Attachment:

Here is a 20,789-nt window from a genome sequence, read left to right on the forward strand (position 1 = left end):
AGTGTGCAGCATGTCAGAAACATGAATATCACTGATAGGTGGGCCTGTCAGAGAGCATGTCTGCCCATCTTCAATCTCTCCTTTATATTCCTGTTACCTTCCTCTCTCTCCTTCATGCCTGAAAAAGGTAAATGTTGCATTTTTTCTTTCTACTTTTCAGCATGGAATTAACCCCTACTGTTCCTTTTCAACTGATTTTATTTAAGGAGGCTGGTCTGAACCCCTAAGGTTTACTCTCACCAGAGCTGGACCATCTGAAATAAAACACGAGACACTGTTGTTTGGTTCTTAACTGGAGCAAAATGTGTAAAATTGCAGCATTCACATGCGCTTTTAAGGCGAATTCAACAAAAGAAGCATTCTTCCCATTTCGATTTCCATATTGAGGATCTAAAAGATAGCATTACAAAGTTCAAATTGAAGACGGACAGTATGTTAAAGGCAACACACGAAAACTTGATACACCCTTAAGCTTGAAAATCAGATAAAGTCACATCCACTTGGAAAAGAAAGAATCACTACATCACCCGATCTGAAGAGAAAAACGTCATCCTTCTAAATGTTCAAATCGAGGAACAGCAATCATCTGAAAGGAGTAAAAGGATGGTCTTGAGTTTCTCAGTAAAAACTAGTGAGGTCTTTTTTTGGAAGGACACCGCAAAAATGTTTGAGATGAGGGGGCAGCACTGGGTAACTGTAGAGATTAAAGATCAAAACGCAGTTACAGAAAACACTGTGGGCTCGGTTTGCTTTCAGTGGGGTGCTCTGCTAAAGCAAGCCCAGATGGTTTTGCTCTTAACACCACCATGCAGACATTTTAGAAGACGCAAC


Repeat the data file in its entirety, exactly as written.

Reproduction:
Here is a 20,789-nt window from a genome sequence, read left to right on the forward strand (position 1 = left end):
AGTGTGCAGCATGTCAGAAACATGAATATCACTGATAGGTGGGCCTGTCAGAGAGCATGTCTGCCCATCTTCAATCTCTCCTTTATATTCCTGTTACCTTCCTCTCTCTCCTTCATGCCTGAAAAAGGTAAATGTTGCATTTTTTCTTTCTACTTTTCAGCATGGAATTAACCCCTACTGTTCCTTTTCAACTGATTTTATTTAAGGAGGCTGGTCTGAACCCCTAAGGTTTACTCTCACCAGAGCTGGACCATCTGAAATAAAACACGAGACACTGTTGTTTGGTTCTTAACTGGAGCAAAATGTGTAAAATTGCAGCATTCACATGCGCTTTTAAGGCGAATTCAACAAAAGAAGCATTCTTCCCATTTCGATTTCCATATTGAGGATCTAAAAGATAGCATTACAAAGTTCAAATTGAAGACGGACAGTATGTTAAAGGCAACACACGAAAACTTGATACACCCTTAAGCTTGAAAATCAGATAAAGTCACATCCACTTGGAAAAGAAAGAATCACTACATCACCCGATCTGAAGAGAAAAACGTCATCCTTCTAAATGTTCAAATCGAGGAACAGCAATCATCTGAAAGGAGTAAAAGGATGGTCTTGAGTTTCTCAGTAAAAACTAGTGAGGTCTTTTTTTGGAAGGACACCGCAAAAATGTTTGAGATGAGGGGGCAGCACTGGGTAACTGTAGAGATTAAAGATCAAAACGCAGTTACAGAAAACACTGTGGGCTCGGTTTGCTTTCAGTGGGGTGCTCTGCTAAAGCAAGCCCAGATGGTTTTGCTCTTAACACCACCATGCAGACATTTTAGAAGACGCAAC